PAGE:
We must watch the watchers

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We must watch the watchers

When United States President Barack Obama delivered a prime-time address on health care reform to a special joint session of the U.S. Congress, a Republican House member shouted “You lie!” To be sure, it makes no sense to heckle a president at the U.S. Congress, which asks members to maintain their dignity. As the public and even the House member’s party colleagues showered him with harsh criticism, he apologized for his “inappropriate and regretful remarks.” It is worth noting that more than 3,000 voters solicited up to $100,000 in donations to support the congressman’s Democratic rival in a single day.

Compared to the violence and verbal abuse in Korea’s National Assembly, calling the president a liar is a drop in the ocean. Abusive language is nothing to us, and incidents involving hammers, power saws and organized violences are an everyday occurrence here. But an intentional act of self-injury causing substantial damage to the dignity and authority of the Assembly is a matter of grave concern.

A few days ago, Korean Democratic Party lawmakers walked out of the main chamber of the National Assembly holding banners demanding that National Assembly Speaker Kim Hyong-o step down while he delivered a speech to mark the opening of this year’s regular session. During the Roh Moo-hyun administration, Rhyu Si-min administered the oath of office in the Assembly Chamber wearing a beige-colored jacket, T-shirt, and cotton trousers, and received harsh criticism from Grand National Party members. Although the Assembly is not the place for frivolous quarreling, hunger strikes, sit-down protests and haircutting became commonplace there long ago. Some members have no regard for the Assembly, and they wrongly believe that lawmakers have the right to behave this way. For years, the Assembly has been plagued by the idea that members can abandon their dignity on a whim.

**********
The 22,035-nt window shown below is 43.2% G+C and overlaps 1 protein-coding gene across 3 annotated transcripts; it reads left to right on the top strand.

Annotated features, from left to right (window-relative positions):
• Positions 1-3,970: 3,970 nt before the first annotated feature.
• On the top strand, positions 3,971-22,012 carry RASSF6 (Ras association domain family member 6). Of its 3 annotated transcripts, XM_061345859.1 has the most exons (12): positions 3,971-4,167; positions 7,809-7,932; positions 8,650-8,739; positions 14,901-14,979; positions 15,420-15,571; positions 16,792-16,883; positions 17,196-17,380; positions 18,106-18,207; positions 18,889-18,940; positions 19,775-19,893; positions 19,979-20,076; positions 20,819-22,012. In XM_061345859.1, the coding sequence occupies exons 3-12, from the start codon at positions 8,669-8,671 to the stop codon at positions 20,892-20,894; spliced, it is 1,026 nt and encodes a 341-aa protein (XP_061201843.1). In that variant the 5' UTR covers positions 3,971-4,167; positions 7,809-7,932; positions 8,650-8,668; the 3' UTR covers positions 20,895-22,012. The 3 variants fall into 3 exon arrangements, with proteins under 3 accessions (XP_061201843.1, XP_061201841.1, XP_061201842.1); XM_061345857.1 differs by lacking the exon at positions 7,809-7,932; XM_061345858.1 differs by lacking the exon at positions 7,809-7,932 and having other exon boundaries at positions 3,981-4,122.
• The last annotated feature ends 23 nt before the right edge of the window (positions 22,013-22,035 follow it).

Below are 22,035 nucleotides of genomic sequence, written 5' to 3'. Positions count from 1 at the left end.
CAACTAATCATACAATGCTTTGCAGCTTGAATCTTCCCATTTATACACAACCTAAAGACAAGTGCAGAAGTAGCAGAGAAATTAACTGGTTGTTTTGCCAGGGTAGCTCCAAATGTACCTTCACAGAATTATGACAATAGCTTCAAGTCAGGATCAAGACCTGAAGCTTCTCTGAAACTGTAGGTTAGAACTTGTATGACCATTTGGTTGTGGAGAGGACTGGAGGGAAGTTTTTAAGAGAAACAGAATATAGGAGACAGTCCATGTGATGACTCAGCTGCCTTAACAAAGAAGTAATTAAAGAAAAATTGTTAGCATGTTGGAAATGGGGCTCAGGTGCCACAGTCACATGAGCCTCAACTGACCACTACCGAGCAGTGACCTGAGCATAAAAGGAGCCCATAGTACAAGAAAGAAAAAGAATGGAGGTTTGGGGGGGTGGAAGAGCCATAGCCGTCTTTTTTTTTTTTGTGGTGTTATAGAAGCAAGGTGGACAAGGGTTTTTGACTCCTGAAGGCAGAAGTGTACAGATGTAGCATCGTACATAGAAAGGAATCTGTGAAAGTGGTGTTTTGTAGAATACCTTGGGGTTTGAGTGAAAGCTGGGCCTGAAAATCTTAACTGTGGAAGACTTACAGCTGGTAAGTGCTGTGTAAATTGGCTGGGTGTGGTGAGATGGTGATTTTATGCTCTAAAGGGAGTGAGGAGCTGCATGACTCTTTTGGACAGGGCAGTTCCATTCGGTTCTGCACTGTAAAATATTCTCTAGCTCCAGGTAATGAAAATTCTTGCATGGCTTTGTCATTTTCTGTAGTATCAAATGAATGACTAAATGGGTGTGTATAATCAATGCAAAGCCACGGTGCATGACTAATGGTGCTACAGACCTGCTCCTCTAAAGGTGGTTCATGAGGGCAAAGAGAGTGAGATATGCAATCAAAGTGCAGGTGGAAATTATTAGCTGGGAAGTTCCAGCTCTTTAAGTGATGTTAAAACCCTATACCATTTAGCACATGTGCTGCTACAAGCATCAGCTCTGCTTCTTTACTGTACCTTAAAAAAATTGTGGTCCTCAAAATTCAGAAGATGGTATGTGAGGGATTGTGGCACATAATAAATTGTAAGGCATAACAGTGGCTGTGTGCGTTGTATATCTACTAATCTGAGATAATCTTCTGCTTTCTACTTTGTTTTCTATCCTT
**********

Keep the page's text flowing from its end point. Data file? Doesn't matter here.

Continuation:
There are ways to prevent such violations from occurring again, with measures to impose some legal restrictions on them under deliberation at the Assembly. However, we face many difficulties in implementing such regulations due to the complicated conflicts between the opposition and the ruling party. As shown in the U.S., it can be effective for voters to raise their awareness and act to support their principles. For example, each voter can stage a group protest or vote against a lawmaker who has made slanderous remarks.

Although there may be more legal hurdles and adverse side effects than the massive movements to defeat lawmakers led by civic groups in the past, a large number of individual campaigns to protect the Assembly could serve as a more powerful watchdog than anything else.
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